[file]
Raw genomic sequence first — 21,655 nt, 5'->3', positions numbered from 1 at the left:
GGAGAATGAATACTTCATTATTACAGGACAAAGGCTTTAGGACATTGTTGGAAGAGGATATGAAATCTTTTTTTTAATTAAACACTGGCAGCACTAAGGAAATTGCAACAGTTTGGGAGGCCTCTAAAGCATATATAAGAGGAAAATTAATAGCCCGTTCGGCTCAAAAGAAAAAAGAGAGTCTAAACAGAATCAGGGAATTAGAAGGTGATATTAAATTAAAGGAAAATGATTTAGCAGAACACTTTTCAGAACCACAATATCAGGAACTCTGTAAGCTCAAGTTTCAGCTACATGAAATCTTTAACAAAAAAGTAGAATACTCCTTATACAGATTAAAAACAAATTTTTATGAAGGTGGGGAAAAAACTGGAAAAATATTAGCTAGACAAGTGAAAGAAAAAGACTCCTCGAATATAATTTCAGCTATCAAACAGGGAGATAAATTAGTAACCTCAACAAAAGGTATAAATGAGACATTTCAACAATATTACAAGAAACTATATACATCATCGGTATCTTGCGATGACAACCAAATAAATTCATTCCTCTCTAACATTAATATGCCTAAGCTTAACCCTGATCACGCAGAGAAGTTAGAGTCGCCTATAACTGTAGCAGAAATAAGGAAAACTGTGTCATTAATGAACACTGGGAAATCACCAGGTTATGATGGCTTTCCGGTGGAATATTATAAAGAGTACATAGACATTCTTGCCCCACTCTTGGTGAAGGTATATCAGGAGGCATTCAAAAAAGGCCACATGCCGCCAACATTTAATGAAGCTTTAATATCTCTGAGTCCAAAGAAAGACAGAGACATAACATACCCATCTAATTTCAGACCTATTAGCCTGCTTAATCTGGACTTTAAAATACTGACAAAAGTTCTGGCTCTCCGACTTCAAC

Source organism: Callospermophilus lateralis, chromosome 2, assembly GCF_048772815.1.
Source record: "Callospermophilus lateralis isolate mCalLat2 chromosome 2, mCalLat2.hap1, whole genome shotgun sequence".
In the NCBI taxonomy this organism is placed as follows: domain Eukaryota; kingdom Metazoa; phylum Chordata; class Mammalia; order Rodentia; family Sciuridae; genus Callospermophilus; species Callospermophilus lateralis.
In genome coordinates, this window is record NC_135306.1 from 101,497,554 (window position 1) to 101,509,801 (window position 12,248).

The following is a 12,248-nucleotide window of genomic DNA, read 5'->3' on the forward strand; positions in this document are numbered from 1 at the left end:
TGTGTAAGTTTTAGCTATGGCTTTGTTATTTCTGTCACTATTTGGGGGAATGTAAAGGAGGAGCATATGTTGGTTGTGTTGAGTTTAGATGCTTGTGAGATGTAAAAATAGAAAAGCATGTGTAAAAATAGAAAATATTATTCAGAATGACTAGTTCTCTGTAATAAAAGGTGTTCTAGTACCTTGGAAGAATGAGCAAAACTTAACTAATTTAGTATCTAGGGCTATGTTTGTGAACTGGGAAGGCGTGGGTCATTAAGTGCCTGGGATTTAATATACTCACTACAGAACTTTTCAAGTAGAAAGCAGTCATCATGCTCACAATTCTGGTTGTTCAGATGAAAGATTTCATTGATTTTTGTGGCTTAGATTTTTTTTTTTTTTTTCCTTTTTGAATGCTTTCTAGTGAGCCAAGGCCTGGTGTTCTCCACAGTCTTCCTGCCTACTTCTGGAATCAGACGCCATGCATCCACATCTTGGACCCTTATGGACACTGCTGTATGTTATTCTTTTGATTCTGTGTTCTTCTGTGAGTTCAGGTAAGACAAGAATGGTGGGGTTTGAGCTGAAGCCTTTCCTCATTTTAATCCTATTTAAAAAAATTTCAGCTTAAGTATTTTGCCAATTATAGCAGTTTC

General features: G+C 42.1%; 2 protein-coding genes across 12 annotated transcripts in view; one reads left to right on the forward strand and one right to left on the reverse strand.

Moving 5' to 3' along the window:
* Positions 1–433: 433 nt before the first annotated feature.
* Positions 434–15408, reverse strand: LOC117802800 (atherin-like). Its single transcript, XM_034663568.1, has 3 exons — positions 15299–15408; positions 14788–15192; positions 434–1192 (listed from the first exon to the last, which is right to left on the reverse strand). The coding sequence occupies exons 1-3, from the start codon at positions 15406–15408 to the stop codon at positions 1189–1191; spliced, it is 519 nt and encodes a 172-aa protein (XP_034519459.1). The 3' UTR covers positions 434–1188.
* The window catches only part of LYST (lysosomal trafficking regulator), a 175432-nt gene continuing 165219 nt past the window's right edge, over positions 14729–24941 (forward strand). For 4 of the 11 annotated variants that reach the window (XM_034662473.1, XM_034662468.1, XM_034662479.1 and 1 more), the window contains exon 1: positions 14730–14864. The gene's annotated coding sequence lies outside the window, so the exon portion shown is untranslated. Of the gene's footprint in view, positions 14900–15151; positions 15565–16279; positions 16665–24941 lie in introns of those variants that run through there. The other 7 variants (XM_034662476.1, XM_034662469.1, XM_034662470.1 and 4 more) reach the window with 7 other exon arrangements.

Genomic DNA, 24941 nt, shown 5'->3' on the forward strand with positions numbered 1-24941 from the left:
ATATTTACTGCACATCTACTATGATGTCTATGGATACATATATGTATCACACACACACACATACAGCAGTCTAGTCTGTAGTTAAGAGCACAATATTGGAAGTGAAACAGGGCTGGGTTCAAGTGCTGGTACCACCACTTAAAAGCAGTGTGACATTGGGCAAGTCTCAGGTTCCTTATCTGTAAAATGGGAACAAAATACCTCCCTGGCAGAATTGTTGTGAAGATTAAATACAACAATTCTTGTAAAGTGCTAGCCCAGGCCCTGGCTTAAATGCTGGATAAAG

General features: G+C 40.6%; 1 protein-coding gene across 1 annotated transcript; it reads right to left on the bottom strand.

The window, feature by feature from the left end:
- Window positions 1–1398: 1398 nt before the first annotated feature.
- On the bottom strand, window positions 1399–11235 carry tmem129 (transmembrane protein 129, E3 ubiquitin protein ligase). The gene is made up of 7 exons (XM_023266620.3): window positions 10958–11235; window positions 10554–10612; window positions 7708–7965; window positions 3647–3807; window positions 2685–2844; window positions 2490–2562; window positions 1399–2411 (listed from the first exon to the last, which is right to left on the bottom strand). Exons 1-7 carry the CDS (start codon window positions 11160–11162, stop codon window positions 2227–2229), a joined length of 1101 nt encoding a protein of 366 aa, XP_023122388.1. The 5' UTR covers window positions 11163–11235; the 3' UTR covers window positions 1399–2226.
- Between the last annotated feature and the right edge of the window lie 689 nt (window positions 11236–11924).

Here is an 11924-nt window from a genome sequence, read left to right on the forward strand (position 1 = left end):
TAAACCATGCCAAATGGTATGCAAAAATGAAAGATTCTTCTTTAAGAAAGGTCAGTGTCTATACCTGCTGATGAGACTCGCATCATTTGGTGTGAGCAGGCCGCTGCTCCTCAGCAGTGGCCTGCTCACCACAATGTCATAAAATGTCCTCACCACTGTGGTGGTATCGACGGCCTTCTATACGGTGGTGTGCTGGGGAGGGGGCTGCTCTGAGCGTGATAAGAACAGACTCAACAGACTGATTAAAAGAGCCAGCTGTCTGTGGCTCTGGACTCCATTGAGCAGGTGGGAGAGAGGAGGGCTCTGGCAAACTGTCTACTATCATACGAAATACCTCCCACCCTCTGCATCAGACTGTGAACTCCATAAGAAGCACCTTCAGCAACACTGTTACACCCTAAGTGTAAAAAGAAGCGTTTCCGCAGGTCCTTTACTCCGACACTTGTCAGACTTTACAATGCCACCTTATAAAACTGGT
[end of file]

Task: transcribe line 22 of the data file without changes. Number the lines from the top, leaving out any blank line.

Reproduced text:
TAAACCATGCCAAATGGTATGCAAAAATGAAAGATTCTTCTTTAAGAAAGGTCAGTGTCTATACCTGCTGATGAGACTCGCATCATTTGGTGTGAGCAGGCCGCTGCTCCTCAGCAGTGGCCTGCTCACCACAATGTCATAAAATGTCCTCACCACTGTGGTGGTATCGACGGCCTTCTATACGGTGGTGTGCTGGGGAGGGGGCTGCTCTGAGCGTGATAAGAACAGACTCAACAGACTGATTAAAAGAGCCAGCTGTCTGTGGCTCTGGACTCCATTGAGCAGGTGGGAGAGAGGAGGGCTCTGGCAAACTGTCTACTATCATACGAAATACCTCCCACCCTCTGCATCAGACTGTGAACTCCATAAGAAGCACCTTCAGCAACACTGTTACACCCTAAGTGTAAAAAGAAGCGTTTCCGCAGGTCCTTTACTCCGACACTTGTCAGACTTTACAATGCCACCTTATAAAACTGGT